The American Engineering Alliance (AEA) was incorporated in New York on December 11, 1995.

The AEA was formed in response to a need. The Engineering Profession has been on a downward spiral since the heydays of the 70's when there was an abundance of Engineering projects. Because of the great demand for Engineering services, salaries and fees were adequate at that time.

In recent years, however, globalization and the trend toward downsizing and outsourcing have taken a severe toll on our Profession. The Engineering Profession is completely at the mercy of market forces over which Engineers have no control. We are ruled by the law of supply and demand, and subject to the ruthless competitive forces that govern the marketplace for Engineering services. Given the above state of affairs, it is understandable that there is a lot of unease in the Profession. Engineers across the board do not reap the rewards of their many years of study, experience and knowledge. They carry a heavy burden of responsibility but are not adequately compensated for it. Instead of being handsomely rewarded for their significant contributions to Society, Engineers are subject to low salaries and fees, unprofessional work environment, lack of respect and recognition, and an insecure economic future.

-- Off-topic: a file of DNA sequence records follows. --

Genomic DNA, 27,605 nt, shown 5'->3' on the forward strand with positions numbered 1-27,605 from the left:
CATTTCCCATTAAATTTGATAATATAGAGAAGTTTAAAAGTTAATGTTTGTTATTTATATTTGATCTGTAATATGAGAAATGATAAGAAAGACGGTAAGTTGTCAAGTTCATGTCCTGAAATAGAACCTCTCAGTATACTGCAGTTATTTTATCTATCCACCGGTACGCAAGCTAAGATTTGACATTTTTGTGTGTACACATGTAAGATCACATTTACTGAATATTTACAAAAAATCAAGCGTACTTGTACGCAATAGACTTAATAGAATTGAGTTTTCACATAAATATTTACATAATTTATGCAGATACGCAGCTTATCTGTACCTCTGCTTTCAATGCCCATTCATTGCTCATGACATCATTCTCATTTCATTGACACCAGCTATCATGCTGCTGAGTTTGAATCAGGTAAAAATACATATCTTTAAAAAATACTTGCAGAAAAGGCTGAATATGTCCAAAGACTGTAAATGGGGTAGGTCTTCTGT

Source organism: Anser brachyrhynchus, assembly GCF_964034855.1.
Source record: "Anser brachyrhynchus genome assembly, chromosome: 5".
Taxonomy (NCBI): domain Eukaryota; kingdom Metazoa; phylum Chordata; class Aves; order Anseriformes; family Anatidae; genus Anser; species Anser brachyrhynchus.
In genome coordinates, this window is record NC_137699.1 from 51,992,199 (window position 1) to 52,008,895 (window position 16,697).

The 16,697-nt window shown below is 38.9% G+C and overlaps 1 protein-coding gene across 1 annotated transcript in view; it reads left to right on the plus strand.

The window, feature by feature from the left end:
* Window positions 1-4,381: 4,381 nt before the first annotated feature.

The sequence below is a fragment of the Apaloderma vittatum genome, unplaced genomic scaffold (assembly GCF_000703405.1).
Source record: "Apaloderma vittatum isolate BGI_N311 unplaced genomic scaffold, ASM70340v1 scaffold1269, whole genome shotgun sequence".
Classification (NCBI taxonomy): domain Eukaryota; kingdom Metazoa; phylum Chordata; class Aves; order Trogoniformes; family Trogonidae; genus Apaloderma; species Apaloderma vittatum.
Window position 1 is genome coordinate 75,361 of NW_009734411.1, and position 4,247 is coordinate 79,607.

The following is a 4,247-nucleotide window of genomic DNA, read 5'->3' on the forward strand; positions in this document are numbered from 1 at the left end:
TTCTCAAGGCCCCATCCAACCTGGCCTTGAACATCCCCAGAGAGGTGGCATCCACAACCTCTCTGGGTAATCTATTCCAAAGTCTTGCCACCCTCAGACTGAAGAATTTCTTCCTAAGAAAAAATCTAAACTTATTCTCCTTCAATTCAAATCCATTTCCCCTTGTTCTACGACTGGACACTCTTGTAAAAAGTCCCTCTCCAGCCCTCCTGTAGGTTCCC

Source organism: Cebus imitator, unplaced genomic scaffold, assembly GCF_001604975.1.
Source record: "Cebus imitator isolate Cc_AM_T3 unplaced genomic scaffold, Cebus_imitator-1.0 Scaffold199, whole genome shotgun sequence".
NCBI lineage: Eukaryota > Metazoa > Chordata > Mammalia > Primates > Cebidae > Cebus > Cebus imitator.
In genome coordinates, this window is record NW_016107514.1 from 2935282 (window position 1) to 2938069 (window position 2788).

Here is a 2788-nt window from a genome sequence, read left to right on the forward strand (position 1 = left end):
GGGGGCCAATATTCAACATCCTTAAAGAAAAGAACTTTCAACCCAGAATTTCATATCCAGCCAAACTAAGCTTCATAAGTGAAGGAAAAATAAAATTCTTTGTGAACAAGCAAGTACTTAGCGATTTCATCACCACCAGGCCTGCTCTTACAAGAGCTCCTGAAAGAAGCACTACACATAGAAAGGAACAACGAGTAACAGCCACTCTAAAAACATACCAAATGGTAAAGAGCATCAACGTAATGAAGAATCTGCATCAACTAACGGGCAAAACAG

AEA was created to address the serious problems facing our Profession. AEA was designed to be a national organization and to be the standard bearer for the Profession. AEA is not just another Engineering Society. Its By-laws were carefully crafted to make AEA nimble, responsive and efficient. AEA is focused on attaining results. The organization is structured to respond quickly to challenges to the Profession. AEA is pro-active rather than reactive. It aspires to be a major player in the political arena wielding power and influence for the good of the Profession and Society.

It is not our purpose to compete with the long-standing Engineering Societies. However, we do want to secure for all Engineers and the Engineering Profession, what these other organizations have not been able to achieve, namely recognition and a better social and economic status.